Julia Postal may be hiding something.  Early researcher Jones Harris interviewed her in the office of the manager of the Texas Theater. Harris asked Postal if she sold a ticket to the man arrested in the theater by the Dallas Police. Postal immediately burst into tears. Harris walked out of the office and returned a short time later. When Harris asked Postal again if she sold Oswald a ticket she again burst into tears.

I think the Oswald killed by Jack Ruby arrived at the theater right around 1 pm or a couple of minutes later.  He bought a ticket and Julia Postal may have realized it.  The second Oswald, Tippit's killer, arrived as late as 1:40 pm and didn't buy a ticket simply to attract attention and lead the police to the theater.

Respectfully, so she cried.  That proves nothing.  She was asked of she sold LHO a ticket by WC and did not cry.  Did she see a second arrest?  An arrest in the balcony?   A look alike? Did she see a man marched out the back?  Did she say she sold LHO a ticket between opening and 1:30?  Crying is not evidence.  Where is this interview so I can watch it or read the transcript?  I did a quick look and could not find it.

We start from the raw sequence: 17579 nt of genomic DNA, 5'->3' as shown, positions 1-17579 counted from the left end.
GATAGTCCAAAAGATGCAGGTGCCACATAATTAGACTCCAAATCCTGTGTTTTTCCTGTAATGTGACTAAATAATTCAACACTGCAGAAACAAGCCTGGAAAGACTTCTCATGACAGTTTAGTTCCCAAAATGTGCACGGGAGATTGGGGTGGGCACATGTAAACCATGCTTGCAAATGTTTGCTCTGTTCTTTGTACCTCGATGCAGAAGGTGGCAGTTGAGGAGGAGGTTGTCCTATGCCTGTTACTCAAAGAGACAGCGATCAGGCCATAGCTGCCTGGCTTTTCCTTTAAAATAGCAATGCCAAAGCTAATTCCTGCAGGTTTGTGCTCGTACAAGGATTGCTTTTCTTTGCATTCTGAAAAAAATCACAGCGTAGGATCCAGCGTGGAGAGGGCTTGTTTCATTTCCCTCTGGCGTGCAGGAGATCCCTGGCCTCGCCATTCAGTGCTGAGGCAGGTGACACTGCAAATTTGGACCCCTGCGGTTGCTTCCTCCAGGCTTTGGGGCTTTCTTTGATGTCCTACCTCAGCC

Edited by Cory Santos
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Cory,

The interview was the day after the assassination.  There are many references to it.  See, for example, Bill Simpich’s State Secret, chapter 6.  (It’s a lengthy online page comprising the entire chapter, but just search for “Harris” and the first hit is it.)

Or see The Fourth Decade, v4, #5, p. 6.

John A. described it this way on one of our website pages: